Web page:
© Julie Boyd
The boys were the first in. They tumbled in like otters at a fancy dress party. Resplendent in their leather jackets, coloured scarves and tee shirts they swaggered and preened before seating themselves in the front few rows.
As we’d followed them along the lilac-strewn path, the good-humoured pushing and shoving reminded me more of the carefree teenagers from my childhood, than the surly creatures I see these days who seem to be looking for something to damage rather than enjoy.
The architect-designed exterior of the building was untouched by graffiti, despite vast walls that would have been irresistible to the angry kids who patrol our streets on weekend nights. Massive glass walls, perfectly cleaned and designed to reflect the surrounding gardens, let the lights inside dance like fireflies as we approached.
Girls fluttered around in groups, giggling behind raised hands and dressed surprisingly conservatively. I glanced down, almost expecting to see bobby socks and flat shoes.
At 8pm precisely the lights dimmed. I had no idea what to expect and was still reeling from seeing so many teenagers coming in. It was a classical concert, but I’d not been given any more information.
The stage lights came up illuminating a magnificent pipe organ at the rear of the elegant, hand-carved wooden stage. For a moment I was taken back to visits to the famous Mormon choir in the Salt Lake City tabernacle, arranged by people I was working with who thought I might enjoy the experience. I did, but was a little freaked out at the time to be welcomed by numerous people who not only knew my name, but where I lived, and were intent on discovering whether I knew an uncle or a cousin who was based in my city. Then, I was flooded with reservations, this time, anticipation.
A curtain was raised revealing a full orchestra, and the conductor strode forward, resplendent in his tails to take the first of numerous bows to thunderous applause. The boys in the front rows applauded as if their favourite rock star had just appeared.
From stage left a crocodile trail of women appeared. Some in suits, others in school uniform, and others clearly in their Sunday best. ‘What is this?’ I whispered to my daughter-in-law. Her voice was very low in reproach as she said, ‘School concert’. Suddenly it all made sense – sort of. I couldn’t wait for a break so that I could ask her more questions. Why the different outfits, why school uniforms – were they pandering to the older men in the audience with a penchant for that sort of thing? Why on earth were the boys so well behaved?
The hall filled with magnificent music. The choir’s voices soared to dance on top of the pipe organ where a ‘Notre Dame’ type figure hunched over, barely visible. Singers effortlessly switched until it seemed that everyone in the choir had sung at least a few seconds of a solo.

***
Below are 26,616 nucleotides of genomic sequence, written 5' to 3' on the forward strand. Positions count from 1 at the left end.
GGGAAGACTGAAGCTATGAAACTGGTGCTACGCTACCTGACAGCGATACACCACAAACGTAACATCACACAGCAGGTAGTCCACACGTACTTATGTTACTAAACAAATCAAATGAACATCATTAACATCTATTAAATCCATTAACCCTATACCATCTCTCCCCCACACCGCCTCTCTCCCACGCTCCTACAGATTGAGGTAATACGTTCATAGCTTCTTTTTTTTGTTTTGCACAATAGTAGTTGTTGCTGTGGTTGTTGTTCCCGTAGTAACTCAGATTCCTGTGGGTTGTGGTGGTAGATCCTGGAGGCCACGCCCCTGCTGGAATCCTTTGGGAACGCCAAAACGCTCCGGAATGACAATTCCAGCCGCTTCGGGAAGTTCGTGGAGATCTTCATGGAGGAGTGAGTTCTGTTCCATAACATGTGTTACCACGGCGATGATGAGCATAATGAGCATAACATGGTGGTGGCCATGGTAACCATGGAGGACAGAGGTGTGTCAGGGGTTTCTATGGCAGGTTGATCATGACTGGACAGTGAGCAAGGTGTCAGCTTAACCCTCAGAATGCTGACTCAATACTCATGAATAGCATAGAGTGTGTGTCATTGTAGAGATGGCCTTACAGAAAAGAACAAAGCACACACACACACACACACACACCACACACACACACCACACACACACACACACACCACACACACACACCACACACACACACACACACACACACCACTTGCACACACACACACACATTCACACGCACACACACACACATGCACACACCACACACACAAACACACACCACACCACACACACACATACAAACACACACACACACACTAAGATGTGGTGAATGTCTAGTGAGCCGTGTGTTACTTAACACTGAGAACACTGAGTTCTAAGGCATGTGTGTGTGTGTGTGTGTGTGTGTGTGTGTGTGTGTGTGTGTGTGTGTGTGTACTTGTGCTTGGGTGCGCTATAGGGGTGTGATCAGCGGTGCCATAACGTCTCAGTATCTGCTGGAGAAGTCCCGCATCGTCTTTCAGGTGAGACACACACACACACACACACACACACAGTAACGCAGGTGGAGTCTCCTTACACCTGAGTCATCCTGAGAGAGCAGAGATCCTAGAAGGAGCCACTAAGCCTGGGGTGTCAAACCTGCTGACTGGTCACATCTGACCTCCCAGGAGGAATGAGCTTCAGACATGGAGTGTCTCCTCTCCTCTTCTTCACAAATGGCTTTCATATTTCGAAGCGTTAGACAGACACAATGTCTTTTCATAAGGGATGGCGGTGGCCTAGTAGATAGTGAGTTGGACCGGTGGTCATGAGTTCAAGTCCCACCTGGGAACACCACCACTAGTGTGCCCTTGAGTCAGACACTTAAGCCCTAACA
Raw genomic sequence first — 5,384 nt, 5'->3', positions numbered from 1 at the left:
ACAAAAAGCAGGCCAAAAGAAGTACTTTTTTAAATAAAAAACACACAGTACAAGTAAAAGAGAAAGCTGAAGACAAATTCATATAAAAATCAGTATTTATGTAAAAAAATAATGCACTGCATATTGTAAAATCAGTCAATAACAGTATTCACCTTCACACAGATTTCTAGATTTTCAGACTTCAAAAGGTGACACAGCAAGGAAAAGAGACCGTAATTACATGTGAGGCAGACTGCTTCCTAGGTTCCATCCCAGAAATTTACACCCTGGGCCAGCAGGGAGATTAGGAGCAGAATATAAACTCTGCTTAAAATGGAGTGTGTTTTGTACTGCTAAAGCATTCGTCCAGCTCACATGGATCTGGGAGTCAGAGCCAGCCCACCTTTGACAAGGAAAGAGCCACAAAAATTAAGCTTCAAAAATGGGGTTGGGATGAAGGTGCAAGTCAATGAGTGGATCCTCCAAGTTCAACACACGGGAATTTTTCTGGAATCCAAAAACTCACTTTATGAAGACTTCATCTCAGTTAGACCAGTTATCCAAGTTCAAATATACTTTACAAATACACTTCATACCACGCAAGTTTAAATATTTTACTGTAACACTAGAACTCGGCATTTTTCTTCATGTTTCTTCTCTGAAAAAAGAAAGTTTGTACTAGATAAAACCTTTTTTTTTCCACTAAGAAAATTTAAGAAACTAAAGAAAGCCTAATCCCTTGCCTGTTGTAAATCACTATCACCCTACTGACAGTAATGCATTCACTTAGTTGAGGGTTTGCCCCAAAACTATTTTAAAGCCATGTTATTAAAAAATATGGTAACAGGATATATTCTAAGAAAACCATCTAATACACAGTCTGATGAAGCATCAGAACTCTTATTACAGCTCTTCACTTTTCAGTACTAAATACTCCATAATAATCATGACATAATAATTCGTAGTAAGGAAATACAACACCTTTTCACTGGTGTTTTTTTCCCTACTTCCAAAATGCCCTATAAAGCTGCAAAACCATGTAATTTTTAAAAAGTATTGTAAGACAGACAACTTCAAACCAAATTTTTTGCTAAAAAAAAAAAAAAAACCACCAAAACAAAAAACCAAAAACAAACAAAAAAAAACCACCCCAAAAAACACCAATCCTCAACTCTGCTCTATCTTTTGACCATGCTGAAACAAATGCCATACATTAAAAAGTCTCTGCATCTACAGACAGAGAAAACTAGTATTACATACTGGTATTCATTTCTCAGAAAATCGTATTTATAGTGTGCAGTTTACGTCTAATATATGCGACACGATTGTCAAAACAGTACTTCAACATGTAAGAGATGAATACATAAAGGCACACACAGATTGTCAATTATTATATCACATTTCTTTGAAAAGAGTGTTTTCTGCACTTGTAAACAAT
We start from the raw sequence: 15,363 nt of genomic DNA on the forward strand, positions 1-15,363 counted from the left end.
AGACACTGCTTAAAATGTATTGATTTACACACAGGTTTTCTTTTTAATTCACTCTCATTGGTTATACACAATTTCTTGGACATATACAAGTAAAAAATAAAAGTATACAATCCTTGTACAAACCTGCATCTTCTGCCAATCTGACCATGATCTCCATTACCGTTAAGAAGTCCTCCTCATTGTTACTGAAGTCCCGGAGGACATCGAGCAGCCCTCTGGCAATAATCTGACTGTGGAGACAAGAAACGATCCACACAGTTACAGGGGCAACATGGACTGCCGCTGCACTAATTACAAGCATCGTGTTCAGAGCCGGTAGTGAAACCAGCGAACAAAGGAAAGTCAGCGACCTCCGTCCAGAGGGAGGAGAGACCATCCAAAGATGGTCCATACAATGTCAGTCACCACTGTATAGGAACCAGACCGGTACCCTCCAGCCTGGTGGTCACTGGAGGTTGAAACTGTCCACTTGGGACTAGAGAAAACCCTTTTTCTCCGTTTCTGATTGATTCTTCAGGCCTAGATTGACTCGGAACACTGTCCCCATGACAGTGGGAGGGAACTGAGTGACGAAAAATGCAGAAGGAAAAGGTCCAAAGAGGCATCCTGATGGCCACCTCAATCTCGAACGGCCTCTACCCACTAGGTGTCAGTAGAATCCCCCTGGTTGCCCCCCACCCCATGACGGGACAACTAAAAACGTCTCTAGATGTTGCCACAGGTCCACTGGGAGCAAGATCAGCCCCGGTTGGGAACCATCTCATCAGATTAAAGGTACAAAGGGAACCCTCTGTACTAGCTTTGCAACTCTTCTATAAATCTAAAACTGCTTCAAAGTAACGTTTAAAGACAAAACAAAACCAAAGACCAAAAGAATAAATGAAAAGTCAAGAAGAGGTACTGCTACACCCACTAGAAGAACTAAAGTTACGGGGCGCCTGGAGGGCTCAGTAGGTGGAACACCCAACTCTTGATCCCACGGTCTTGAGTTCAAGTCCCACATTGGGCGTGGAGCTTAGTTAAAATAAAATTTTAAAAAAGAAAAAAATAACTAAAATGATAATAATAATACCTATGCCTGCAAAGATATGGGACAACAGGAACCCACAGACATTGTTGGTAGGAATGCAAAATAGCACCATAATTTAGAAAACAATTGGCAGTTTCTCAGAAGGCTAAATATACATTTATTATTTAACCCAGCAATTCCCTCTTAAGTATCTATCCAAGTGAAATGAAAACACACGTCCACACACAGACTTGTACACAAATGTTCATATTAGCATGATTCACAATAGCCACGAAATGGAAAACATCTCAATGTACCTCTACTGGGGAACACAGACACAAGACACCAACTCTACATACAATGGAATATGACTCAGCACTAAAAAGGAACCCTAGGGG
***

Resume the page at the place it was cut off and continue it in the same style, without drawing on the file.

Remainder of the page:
A break, an intermission of sorts, but my opportunity to ask more questions was cut short by another young man striding onto the stage, again resplendent in full formal dress. He seated himself with a theatrical flick of his tails at a white grand piano which had mysteriously appeared on centre stage. A young girl dressed to the nines, followed him, and stood beside his chair. With a dramatic swish of paper and an imperious nod to the conductor, then the pianist, she signalled her readiness for them to begin. Her hands flew as she kept up perfectly with the pianist. One slight hesitation earned him the merest hint of an additional flick to the sheet music she was managing. Had I not been staring I would never have noticed.
It wasn’t until the concert reached the grand finale and the sounds of ‘the hilllls are aliiiiiive with the sound of muuuuuusic’ started to grate, ever harmoniously, in my ears and the conductor turned to where we were sitting in the audience for his first final bow, that I realised that the last song was for our benefit. The only westerners in the audience, we were accorded special visitor courtesy.
The conductor bowed, the young pianist stood up to take his bow and his assistant led him forward to take hers as well. It was at that moment that I noticed she had Down’s syndrome.
The concert was a local high school concert and everyone had a special role. The girls in suits were former students who continue to sing and play many years after they become alumni. They also act as mentors. The conductor was the junior maths teacher, and the young pianist was a year 8 student.
The concert was held in the Sapporo Concert Hall, the Japanese prefecture of Hokkaido’s equivalent of the Sydney Opera House. It would not have been out of place at the Opera House. As for the young men, they applauded enthusiastically, moved respectfully outside, some bowing to us as we passed. I noticed a couple hop into one of the ubiquitous black BMW’s which cruise the streets of Japanese cities to show the presence of the Yakuza. The others vanished into the night as we walked home through metre-high snow drifts under sparkling street lights, humming that damn ‘hills are alive’ song.